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Summary:

The stock market loves Apple (NSDQ: AAPL), and so, it seems, do consumers falling over themselves to get news about the latest iPhone. But i…

Android Eating Apples
photo: Flickr / Jan Tik

The stock market loves Apple (NSDQ: AAPL), and so, it seems, do consumers falling over themselves to get news about the latest iPhone. But it appears that Apple device usage may be a different story. Millennial Media, one of the bigger mobile ad networks, notes that ad impression growth, on its network, for iOS devices, was flat in the last month, in contrast with Android and Windows, which each went up by 48 percent.

Unusually, that puts Apple’s iOS operating system into the same category as Symbian, which also saw flat growth this month. Ad impressions measure how many times an ad gets called up through an app or another piece of mobile content on the mobile internet.

The figures, from Millennial’s August Mobile Mix report, note that Apple is still the single-most popular OEM on its network, accounting for just over 23 percent of all impressions; the iPhone is also the most popular device, with just over 13 percent of all ad impressions.

But after that, it becomes pretty much an Android story. Android device makers HTC, Samsung, Motorola (NYSE: MMI) and LG (SEO: 066570), Huawei, Kyocera and SonyEricsson (NSDQ: ERIC) taking up seven of the top-ten on the OEM list. (RIM (NSDQ: RIMM) holds out at number five, and Nokia (NYSE: NOK) ranked eighth.) In device-specific rankings, Android accounted for six of the top-ten devices:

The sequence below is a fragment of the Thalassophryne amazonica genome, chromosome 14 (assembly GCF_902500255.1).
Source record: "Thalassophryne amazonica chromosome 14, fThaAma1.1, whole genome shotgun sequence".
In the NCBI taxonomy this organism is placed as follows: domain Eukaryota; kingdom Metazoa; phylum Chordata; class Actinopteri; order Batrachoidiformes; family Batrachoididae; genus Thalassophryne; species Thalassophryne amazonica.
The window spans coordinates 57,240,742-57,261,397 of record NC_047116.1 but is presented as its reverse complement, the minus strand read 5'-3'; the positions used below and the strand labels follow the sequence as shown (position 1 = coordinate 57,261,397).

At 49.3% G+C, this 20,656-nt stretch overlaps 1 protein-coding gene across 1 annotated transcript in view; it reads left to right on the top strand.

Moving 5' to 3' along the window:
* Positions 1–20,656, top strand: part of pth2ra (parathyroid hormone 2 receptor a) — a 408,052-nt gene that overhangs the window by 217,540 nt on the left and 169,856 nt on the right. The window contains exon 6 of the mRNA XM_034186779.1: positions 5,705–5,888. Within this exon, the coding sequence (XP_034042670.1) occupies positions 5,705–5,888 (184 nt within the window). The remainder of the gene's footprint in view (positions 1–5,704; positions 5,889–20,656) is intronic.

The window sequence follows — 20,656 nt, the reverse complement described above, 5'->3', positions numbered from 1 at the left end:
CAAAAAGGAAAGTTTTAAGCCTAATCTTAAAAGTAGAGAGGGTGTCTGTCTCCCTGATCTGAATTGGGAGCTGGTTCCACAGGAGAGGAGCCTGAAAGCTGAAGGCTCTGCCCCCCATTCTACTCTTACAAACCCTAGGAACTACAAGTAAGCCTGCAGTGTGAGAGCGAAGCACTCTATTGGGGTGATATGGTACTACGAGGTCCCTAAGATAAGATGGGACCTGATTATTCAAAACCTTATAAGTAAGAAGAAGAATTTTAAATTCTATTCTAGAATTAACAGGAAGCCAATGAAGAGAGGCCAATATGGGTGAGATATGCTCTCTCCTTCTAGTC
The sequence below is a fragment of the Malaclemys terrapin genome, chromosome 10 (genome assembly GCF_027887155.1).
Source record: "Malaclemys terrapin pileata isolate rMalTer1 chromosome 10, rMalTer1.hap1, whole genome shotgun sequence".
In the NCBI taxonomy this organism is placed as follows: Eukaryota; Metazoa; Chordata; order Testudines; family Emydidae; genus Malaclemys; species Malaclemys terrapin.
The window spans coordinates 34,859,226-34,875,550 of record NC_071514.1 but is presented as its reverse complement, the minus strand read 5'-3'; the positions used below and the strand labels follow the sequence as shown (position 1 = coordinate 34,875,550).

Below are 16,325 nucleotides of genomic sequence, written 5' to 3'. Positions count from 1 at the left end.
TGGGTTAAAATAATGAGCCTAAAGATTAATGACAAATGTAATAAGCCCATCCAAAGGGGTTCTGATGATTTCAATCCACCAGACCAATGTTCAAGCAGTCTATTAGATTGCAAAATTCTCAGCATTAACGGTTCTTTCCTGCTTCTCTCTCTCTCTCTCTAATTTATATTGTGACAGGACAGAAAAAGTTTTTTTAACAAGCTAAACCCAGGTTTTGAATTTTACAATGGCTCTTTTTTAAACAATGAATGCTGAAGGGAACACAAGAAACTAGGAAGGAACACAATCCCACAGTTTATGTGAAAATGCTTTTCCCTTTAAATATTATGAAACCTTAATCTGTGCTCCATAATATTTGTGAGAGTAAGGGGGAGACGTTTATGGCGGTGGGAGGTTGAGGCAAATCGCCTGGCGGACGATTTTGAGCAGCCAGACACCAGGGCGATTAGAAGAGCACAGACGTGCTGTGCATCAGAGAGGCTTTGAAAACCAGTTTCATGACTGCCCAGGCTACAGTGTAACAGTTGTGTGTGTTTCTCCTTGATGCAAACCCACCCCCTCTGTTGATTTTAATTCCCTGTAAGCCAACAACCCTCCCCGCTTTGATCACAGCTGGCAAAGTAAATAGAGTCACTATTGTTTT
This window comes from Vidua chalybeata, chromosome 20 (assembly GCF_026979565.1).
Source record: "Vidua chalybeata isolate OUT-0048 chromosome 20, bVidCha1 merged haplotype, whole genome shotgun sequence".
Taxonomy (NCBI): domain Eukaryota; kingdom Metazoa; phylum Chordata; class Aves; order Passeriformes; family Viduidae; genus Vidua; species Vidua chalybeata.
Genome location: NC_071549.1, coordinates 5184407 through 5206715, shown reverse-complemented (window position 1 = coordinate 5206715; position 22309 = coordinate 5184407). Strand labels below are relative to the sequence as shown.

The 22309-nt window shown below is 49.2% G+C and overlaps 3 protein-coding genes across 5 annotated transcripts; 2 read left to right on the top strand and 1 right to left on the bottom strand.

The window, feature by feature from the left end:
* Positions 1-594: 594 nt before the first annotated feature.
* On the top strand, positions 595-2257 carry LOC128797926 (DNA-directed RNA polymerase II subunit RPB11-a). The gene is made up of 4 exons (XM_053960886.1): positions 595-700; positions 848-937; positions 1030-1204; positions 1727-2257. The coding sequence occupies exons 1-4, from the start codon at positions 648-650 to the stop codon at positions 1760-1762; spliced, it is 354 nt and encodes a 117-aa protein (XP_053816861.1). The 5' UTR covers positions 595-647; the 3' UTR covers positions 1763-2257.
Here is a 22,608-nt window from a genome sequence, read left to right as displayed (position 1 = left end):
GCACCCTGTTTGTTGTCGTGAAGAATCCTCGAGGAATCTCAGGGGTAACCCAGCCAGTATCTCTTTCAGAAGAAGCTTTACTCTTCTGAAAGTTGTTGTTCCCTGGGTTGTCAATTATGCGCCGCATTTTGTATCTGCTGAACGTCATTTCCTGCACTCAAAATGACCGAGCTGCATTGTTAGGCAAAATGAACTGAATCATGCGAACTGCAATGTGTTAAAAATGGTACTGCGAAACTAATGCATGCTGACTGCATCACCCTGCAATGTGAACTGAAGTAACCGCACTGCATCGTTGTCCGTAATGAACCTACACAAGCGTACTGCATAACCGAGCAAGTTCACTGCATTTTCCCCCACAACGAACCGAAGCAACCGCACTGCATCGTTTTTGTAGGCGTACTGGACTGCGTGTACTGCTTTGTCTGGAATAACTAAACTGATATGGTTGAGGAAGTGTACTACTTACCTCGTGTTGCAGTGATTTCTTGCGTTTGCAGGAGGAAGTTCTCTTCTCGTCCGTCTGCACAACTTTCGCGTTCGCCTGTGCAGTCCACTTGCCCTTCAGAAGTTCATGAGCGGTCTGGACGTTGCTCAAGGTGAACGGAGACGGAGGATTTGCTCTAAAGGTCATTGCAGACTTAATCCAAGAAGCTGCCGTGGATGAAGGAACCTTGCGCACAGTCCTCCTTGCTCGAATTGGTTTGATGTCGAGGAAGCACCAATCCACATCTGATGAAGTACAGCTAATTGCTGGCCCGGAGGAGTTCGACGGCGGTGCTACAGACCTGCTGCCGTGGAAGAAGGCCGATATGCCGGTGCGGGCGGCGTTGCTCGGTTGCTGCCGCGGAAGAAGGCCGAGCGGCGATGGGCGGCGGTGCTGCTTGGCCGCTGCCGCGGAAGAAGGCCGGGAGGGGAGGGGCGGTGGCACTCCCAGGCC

HTC, on the heels of new product launches, has reclaimed the spot as the number-two OEM after Apple in terms of ad impressions. That slot had been occupied for the last several months by Samsung.

Android now accounts for 54 percent of all ad impressions on the Millennial network, with Apple in an increasingly trailing second position at 28 percent. Android’s dominance on Millennial’s network is a good example of how strong an OS can become when it works on multiple OEMs’ devices.

You would think that this would make the platform hugely appealing to those in the mobile advertising world looking to reach the biggest audience possible.

But interestingly, when it comes to ad spend, the two platforms are much closer than their impression shares would suggest. This month, Android accounted for 49 percent of ad spend, while iOS accounted for 41 percent of ad spend. The month before, in July, the gap was slightly smaller, with Android at 48 percent and iOS at 43 percent. A sign that Android is gradually pulling away?

The other side of the story, of course, is that together Apple and Android are still dominating over every other platform when it comes to mobile ad spend on the network.

Content. Largely a matter of single place swapping if you compare consumer preferences in August 2011 compared to the same month a year ago. Games are still on top, with Heath and Fitness the only new category entering the top 10.

  1. I wonder what it’s like to be on the same plateau as Symbian…. Must be pretty desolate. 

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  2. More paid Apps on iOS = less ads = less impressions (just an idea)